Douglass: A couple really good points you made that I want to call out here. The first one is, the initial opportunity with the drug is often the full opportunity with the drug. You have a drug that is good for this one disease, and it's good for that disease and that's all. The real beauty and excitement of PD-1s and PD-L1s is, they are potentially -- and they are certainly being tested extensively -- used in a number of cancers. So, it's not just, "This one was approved for non small-cell lung cancer, OK, cool, it's a non small-cell lung cancer." It's also, "What about renal cell carcinoma? What about these blood cancers? What about whatever else?" There's a lot of potential opportunity with this, and that's why investors are really excited about them. At the end of the day, these combos, given the size of the market -- cancer is an enormous disease, and obviously a very deadly one -- given the diversity of cancers that need to be targeted and fought back against, there's really opportunity here for multiple winners.
Campbell: Yeah. If you look at the way it's shaped up already -- and this is a relatively new class of cancer-fighting compounds -- you have Opdivo sales in the third quarter already clocking in at a $3.6 billion pace.
Douglass: $3.6 billion annualized.
Campbell: Yeah, annualized. And, Keytruda clocking in at around a $1.2 billion annualized pace. So, you're already generating out, just from those two drugs, sales at like a $5 billion annualized pace. I think some of the peak sales estimates for PD-1s and PD-L1s put this market in the tens of billions of dollars. Now, as you and I have talked about in the past, Michael, peak sales estimates: Don't rely on them. (laughs) They're often wrong. But what we are seeing so far, proof in the pudding, is very strong uptake of these drugs, and very good revenue generation for investors for the ones that have already reached the market.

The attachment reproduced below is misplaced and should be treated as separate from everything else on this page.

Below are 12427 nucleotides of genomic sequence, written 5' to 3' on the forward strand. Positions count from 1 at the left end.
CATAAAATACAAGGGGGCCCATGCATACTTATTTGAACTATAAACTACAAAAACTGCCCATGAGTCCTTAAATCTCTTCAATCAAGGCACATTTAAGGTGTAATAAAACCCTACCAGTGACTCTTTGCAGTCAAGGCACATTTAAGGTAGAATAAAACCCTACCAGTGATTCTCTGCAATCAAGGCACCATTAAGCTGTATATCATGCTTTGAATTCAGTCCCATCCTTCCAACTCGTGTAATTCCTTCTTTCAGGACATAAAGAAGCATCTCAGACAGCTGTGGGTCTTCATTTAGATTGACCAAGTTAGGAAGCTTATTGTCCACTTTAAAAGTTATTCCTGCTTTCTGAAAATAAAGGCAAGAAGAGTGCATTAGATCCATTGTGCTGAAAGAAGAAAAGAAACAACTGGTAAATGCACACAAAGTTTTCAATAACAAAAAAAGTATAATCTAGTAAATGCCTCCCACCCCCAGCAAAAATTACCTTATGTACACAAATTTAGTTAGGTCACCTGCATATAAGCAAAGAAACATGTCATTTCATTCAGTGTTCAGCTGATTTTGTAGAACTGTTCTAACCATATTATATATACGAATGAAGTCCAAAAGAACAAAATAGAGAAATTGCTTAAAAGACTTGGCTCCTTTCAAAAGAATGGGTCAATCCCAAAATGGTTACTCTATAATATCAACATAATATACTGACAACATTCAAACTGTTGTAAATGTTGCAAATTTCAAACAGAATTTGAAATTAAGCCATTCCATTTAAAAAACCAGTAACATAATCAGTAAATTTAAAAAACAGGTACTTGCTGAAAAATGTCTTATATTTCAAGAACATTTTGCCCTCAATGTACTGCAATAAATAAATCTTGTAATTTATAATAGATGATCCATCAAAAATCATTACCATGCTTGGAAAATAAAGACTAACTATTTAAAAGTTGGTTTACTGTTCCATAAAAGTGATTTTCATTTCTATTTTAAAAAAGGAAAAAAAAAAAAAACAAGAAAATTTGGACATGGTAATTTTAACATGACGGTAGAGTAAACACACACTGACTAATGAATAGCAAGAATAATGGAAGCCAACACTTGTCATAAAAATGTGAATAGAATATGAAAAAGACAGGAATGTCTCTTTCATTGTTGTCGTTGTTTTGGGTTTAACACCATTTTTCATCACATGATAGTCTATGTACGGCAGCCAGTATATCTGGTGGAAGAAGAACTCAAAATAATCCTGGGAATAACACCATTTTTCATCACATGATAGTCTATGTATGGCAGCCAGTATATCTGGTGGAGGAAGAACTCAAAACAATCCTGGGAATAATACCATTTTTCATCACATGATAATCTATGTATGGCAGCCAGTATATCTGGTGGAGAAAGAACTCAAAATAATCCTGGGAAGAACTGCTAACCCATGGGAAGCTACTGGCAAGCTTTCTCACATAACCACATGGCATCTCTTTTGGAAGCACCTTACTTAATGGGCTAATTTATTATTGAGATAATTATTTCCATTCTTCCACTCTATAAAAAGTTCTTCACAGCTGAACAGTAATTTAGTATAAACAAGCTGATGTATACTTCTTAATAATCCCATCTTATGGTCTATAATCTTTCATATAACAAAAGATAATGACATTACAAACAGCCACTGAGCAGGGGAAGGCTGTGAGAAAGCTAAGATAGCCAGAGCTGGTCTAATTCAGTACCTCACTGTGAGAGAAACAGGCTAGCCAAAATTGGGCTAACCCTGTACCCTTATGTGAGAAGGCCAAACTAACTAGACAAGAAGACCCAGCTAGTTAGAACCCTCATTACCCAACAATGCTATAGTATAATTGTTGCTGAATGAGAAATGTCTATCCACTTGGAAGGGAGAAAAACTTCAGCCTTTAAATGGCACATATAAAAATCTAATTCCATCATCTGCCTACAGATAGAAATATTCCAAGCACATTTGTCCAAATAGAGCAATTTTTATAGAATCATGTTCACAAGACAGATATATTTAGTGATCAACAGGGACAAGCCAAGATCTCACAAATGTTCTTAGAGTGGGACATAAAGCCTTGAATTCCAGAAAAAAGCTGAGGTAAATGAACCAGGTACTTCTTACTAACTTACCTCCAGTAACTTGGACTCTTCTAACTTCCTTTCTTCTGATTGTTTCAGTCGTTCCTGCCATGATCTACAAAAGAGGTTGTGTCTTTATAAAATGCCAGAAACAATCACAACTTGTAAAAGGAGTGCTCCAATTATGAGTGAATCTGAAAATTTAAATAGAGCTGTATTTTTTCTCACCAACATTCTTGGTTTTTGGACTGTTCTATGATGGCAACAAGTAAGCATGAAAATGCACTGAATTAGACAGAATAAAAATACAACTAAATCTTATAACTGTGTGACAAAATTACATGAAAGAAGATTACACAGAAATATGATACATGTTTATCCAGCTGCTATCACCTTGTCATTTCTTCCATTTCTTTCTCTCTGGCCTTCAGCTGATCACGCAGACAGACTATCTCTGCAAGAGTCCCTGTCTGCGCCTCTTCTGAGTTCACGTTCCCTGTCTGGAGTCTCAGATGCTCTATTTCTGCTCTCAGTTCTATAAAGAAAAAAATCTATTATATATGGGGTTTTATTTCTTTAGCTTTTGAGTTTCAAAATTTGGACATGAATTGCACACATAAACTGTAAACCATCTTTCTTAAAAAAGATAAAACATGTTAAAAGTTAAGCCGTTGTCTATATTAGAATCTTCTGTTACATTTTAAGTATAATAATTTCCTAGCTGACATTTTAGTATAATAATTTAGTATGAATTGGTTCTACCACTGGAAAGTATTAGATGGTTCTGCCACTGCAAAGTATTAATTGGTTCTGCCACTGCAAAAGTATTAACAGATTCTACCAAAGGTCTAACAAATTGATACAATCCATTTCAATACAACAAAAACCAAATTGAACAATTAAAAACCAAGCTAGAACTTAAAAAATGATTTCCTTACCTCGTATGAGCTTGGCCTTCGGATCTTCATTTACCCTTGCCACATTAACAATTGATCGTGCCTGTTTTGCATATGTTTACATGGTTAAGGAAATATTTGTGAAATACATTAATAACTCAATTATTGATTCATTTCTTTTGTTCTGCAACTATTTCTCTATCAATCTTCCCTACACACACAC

Douglass: Yeah. So, this is definitely good news for Pfizer shareholders. I would not argue, and I don't think you would either, Todd, that this is thesis-changing for Pfizer, because no one drug can really easily move the needle for a company as big as Pfizer. What the opportunity with this drug is is yet still unclear. We only have these data points so far. Of course, obviously, actual approval is not guaranteed. The FDA certainly surprises people in both directions sometimes. I think there's still a lot of question marks as to how, long-term, this fits into the Pfizer strategy. But it is undoubtedly good news. It's nice to see Pfizer getting into this market and playing with the first movers, Bristol and Merck and Roche.
Campbell: Absolutely. You mentioned, we only have the information so far on Merkel cell. There are 11 ongoing phase 3 trials that are either recruiting or not yet recruiting for this drug. I imagine that if investors stay tuned over the course of the next year, year and a half, they're going to see some more data coming out that will give them a little bit more clarity into what the peak potential could be for this drug.
Michael Douglass has no position in any stocks mentioned. Todd Campbell has no position in any stocks mentioned. The Motley Fool has no position in any of the stocks mentioned. Try any of our Foolish newsletter services free for 30 days. We Fools may not all hold the same opinions, but we all believe that considering a diverse range of insights makes us better investors. The Motley Fool has a disclosure policy.